American Automobile Assn. (AAA) of Texas said it is urging Congress to significantly increase the safety inspections of Mexican trucks before allowing them unrestricted access to roads in the U.S. as provided under NAFTA.
Currently, trucks based in Mexico are allowed to travel up to 20 miles inside the U.S. border. Under the Bush administration's proposal, Mexican trucks would be allowed unrestricted access for up to 18 months before audits and safety inspections of the owner's facilities, drivers and their practices would be conducted.
"Texas motorists are concerned about the safety of these trucks and their drivers," said AAA Texas public and government affairs manager Anne O'Ryan. "Until recently, Mexico had few safety or enforcement standards for the vehicles or the drivers."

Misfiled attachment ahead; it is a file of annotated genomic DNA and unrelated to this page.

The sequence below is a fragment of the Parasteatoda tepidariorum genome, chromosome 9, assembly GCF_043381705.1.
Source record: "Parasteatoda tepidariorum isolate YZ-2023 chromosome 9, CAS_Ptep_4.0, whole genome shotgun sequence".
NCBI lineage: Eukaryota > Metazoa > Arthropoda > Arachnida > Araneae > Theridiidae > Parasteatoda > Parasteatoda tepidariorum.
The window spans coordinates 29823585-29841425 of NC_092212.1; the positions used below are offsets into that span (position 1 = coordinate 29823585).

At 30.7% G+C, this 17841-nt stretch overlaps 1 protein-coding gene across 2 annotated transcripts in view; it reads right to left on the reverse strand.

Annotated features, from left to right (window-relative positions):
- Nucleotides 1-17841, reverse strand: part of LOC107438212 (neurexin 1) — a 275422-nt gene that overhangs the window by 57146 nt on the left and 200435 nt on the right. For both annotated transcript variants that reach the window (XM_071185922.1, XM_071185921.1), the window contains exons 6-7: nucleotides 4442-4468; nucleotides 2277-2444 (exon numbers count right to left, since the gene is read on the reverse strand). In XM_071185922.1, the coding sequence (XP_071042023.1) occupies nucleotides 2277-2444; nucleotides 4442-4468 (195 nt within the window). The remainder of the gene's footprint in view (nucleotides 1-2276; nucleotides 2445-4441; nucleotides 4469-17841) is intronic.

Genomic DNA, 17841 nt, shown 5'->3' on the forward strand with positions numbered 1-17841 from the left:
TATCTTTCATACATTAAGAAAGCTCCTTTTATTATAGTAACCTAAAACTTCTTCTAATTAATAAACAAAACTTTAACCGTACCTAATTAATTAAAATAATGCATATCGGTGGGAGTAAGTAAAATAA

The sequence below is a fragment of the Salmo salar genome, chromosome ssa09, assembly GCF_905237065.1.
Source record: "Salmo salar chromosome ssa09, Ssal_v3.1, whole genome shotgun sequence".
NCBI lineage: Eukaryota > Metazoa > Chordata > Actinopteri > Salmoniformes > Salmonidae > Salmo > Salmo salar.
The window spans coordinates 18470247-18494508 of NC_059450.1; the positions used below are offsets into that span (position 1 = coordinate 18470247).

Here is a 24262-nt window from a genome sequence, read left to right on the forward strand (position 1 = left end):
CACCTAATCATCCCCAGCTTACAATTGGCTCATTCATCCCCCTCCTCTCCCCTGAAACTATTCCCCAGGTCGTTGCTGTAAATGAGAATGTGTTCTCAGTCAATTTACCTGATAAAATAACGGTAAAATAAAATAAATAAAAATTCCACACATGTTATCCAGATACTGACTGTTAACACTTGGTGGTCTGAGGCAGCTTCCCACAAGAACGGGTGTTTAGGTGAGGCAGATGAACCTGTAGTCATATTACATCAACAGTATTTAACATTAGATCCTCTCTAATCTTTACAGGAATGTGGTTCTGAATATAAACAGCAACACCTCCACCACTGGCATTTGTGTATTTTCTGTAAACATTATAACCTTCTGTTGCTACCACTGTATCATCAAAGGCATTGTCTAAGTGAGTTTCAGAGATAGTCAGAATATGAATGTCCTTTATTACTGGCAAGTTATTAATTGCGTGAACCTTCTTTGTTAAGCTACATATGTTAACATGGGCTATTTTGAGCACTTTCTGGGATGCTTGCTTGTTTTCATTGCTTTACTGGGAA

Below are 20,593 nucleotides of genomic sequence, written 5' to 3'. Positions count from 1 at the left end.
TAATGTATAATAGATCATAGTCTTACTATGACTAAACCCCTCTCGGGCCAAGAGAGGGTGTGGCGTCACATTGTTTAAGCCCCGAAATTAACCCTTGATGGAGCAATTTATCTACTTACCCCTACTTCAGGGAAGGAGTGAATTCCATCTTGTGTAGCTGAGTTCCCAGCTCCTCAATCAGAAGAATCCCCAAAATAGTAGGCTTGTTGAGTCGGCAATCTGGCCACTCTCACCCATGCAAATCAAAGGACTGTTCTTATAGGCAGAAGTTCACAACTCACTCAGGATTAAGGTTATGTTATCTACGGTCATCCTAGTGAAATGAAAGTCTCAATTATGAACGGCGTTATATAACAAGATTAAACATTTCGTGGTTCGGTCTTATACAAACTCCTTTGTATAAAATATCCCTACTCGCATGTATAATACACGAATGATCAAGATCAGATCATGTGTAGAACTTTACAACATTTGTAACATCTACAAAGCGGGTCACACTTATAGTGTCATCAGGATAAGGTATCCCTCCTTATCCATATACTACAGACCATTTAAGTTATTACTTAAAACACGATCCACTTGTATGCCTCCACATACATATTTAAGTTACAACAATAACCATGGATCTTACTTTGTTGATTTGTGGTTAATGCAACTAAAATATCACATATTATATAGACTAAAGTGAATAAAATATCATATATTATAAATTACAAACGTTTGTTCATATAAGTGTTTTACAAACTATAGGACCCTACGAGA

Texas state safety officials estimate that half of the short-haul trucks from Mexico don't meet U.S. safety standards. The U.S. DOT says that more than 35% of trucks from Mexico were taken out of service for safety violations in 2000, compared to 24% for U.S. trucks and 17% for trucks from Canada.
AAA Texas wants to see on-site safety audits done before letting the trucks cross the border; improvements in safety inspections at the border including enforcement of U.S. weight limits; adequate resources for enforcement throughout the U.S.; adequate and verifiable insurance on each vehicle; shared tracking of the company's truck and driver safety records between U.S. and Mexican authorities; and enforcement of safety laws, including limiting the number of continuous hours spent driving.